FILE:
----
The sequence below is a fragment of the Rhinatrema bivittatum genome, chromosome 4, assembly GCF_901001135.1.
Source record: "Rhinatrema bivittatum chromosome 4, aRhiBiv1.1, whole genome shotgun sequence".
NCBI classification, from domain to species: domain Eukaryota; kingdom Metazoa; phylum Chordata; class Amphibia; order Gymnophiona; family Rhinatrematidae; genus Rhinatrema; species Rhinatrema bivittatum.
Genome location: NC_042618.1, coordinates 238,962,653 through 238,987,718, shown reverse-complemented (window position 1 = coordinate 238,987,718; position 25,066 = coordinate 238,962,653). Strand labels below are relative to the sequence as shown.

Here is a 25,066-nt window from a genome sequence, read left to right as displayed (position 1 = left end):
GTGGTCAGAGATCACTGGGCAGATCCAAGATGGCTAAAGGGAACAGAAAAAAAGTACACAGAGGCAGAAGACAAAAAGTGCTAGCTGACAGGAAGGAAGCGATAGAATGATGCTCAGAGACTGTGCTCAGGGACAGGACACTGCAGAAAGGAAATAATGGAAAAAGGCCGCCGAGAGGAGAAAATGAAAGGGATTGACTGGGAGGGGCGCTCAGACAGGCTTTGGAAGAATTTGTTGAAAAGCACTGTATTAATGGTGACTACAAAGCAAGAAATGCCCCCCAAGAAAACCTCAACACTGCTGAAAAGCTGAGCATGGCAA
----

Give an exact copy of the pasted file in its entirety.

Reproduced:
The sequence below is a fragment of the Rhinatrema bivittatum genome, chromosome 4, assembly GCF_901001135.1.
Source record: "Rhinatrema bivittatum chromosome 4, aRhiBiv1.1, whole genome shotgun sequence".
NCBI classification, from domain to species: domain Eukaryota; kingdom Metazoa; phylum Chordata; class Amphibia; order Gymnophiona; family Rhinatrematidae; genus Rhinatrema; species Rhinatrema bivittatum.
Genome location: NC_042618.1, coordinates 238,962,653 through 238,987,718, shown reverse-complemented (window position 1 = coordinate 238,987,718; position 25,066 = coordinate 238,962,653). Strand labels below are relative to the sequence as shown.

Here is a 25,066-nt window from a genome sequence, read left to right as displayed (position 1 = left end):
GTGGTCAGAGATCACTGGGCAGATCCAAGATGGCTAAAGGGAACAGAAAAAAAGTACACAGAGGCAGAAGACAAAAAGTGCTAGCTGACAGGAAGGAAGCGATAGAATGATGCTCAGAGACTGTGCTCAGGGACAGGACACTGCAGAAAGGAAATAATGGAAAAAGGCCGCCGAGAGGAGAAAATGAAAGGGATTGACTGGGAGGGGCGCTCAGACAGGCTTTGGAAGAATTTGTTGAAAAGCACTGTATTAATGGTGACTACAAAGCAAGAAATGCCCCCCAAGAAAACCTCAACACTGCTGAAAAGCTGAGCATGGCAA